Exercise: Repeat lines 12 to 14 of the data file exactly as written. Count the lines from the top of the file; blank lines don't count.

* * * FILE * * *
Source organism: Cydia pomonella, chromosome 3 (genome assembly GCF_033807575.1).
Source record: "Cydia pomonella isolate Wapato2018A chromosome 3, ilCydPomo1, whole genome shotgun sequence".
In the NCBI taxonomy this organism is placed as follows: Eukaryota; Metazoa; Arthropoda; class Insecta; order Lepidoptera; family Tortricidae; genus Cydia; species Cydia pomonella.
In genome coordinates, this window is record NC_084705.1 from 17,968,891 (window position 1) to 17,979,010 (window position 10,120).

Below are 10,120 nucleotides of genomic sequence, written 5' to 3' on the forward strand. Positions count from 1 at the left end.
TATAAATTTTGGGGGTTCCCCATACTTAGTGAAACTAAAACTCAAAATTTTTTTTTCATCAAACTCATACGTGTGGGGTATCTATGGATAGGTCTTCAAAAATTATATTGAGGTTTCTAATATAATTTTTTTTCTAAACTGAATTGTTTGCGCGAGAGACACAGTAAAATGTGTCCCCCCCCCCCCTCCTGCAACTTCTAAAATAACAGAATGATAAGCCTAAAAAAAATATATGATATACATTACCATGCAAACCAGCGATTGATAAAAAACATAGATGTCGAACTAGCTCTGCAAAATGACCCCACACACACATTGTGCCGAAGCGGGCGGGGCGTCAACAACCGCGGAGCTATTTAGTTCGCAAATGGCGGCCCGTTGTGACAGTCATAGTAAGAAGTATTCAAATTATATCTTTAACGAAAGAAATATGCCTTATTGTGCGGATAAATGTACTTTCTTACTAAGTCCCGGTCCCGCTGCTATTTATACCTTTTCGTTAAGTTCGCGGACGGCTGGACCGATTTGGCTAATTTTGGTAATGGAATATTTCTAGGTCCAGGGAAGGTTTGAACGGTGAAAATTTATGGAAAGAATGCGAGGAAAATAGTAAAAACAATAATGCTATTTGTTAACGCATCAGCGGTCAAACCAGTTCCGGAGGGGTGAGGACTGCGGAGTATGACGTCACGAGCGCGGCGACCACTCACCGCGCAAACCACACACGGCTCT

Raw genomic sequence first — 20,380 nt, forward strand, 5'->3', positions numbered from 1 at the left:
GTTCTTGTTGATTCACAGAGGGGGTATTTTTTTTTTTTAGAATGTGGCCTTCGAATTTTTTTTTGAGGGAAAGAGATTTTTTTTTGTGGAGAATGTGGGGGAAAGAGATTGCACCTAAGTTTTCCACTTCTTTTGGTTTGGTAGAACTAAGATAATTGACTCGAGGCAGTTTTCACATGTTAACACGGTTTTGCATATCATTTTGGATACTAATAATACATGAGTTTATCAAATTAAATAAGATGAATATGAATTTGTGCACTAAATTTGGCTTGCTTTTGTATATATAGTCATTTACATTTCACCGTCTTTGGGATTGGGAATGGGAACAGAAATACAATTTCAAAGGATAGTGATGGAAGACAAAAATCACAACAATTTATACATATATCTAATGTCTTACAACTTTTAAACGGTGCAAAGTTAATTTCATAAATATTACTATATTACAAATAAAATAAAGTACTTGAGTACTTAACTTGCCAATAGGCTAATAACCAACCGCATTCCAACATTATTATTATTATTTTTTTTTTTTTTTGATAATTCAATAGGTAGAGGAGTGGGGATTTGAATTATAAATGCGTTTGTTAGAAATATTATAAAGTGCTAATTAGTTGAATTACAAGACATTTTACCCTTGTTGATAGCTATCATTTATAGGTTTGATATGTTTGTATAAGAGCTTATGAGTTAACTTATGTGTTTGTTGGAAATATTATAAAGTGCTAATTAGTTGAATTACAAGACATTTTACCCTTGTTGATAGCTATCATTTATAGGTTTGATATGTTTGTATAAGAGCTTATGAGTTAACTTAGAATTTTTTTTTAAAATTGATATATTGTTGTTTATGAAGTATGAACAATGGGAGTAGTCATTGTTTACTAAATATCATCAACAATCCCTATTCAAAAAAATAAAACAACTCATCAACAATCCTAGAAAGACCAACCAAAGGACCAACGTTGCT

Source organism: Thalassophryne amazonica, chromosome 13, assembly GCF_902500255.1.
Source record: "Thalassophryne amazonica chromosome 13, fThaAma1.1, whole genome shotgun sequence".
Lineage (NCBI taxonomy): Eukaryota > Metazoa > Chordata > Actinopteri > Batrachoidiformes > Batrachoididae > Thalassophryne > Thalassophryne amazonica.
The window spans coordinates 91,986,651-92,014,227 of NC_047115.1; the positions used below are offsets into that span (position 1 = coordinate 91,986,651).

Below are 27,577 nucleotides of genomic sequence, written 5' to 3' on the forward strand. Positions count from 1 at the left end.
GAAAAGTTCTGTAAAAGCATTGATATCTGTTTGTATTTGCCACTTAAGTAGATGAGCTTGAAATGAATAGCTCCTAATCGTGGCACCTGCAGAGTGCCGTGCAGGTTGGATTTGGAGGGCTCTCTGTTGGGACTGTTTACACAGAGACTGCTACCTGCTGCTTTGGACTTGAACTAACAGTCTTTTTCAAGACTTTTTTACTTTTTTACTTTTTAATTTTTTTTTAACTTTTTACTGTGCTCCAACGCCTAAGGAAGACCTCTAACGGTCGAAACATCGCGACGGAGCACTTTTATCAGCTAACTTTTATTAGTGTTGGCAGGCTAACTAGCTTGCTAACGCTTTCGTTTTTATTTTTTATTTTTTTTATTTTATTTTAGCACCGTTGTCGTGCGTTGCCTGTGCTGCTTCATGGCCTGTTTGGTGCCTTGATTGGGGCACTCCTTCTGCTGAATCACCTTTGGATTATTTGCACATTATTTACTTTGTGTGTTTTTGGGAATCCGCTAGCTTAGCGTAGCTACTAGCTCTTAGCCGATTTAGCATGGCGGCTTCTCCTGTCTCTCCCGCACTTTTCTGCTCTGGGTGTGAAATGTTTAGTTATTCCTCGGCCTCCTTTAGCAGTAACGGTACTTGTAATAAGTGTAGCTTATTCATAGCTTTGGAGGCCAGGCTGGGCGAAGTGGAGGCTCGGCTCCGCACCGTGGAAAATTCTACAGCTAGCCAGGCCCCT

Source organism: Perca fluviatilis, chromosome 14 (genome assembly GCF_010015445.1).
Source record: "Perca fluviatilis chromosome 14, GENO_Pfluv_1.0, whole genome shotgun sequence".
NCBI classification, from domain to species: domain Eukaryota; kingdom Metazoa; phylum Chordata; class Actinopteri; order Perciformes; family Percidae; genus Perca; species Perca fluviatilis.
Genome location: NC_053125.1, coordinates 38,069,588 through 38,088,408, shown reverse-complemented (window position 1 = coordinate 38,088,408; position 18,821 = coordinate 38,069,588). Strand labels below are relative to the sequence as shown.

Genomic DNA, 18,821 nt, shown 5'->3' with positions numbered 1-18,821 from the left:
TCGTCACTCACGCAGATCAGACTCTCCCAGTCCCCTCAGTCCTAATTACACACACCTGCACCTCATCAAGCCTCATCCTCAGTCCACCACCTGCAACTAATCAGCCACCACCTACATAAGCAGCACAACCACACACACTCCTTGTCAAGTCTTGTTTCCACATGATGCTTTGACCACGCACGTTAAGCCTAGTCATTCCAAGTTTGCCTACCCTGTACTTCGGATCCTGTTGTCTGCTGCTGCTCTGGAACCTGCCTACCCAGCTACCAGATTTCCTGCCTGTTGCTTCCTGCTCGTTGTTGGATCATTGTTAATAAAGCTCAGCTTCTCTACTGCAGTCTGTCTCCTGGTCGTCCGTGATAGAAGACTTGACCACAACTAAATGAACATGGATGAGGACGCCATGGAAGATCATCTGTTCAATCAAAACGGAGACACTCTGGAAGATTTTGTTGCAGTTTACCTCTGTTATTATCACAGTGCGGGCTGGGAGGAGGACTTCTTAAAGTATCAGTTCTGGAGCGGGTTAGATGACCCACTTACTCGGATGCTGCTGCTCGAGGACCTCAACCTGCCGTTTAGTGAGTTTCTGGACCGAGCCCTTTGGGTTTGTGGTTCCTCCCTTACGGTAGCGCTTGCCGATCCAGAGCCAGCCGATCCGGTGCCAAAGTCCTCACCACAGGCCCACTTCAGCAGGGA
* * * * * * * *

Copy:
The window spans coordinates 91,986,651-92,014,227 of NC_047115.1; the positions used below are offsets into that span (position 1 = coordinate 91,986,651).

Below are 27,577 nucleotides of genomic sequence, written 5' to 3' on the forward strand. Positions count from 1 at the left end.
GAAAAGTTCTGTAAAAGCATTGATATCTGTTTGTATTTGCCACTTAAGTAGATGAGCTTGAAATGAATAGCTCCTAATCGTGGCACCTGCAGAGTGCCGTGCAGGTTGGATTTGGAGGGCTCTCTGTTGGGACTGTTTACACAGAGACTGCTACCTGCTGCTTTGGACTTGAACTAACAGTCTTTTTCAAGACTTTTTTACTTTTTTACTTTTTAATTTTTTTTTAACTTTTTACTGTGCTCCAACGCCTAAGGAAGACCTCTAACGGTCGAAACATCGCGACGGAGCACTTTTATCAGCTAACTTTTATTAGTGTTGGCAGGCTAACTAGCTTGCTAACGCTTTCGTTTTTATTTTTTATTTTTTTTATTTTATTTTAGCACCGTTGTCGTGCGTTGCCTGTGCTGCTTCATGGCCTGTTTGGTGCCTTGATTGGGGCACTCCTTCTGCTGAATCACCTTTGGATTATTTGCACATTATTTACTTTGTGTGTTTTTGGGAATCCGCTAGCTTAGCGTAGCTACTAGCTCTTAGCCGATTTAGCATGGCGGCTTCTCCTGTCTCTCCCGCACTTTTCTGCTCTGGGTGTGAAATGTTTAGTTATTCCTCGGCCTCCTTTAGCAGTAACGGTACTTGTAATAAGTGTAGCTTATTCATAGCTTTGGAGGCCAGGCTGGGCGAAGTGGAGGCTCGGCTCCGCACCGTGGAAAATTCTACAGCTAGCCAGGCCCCT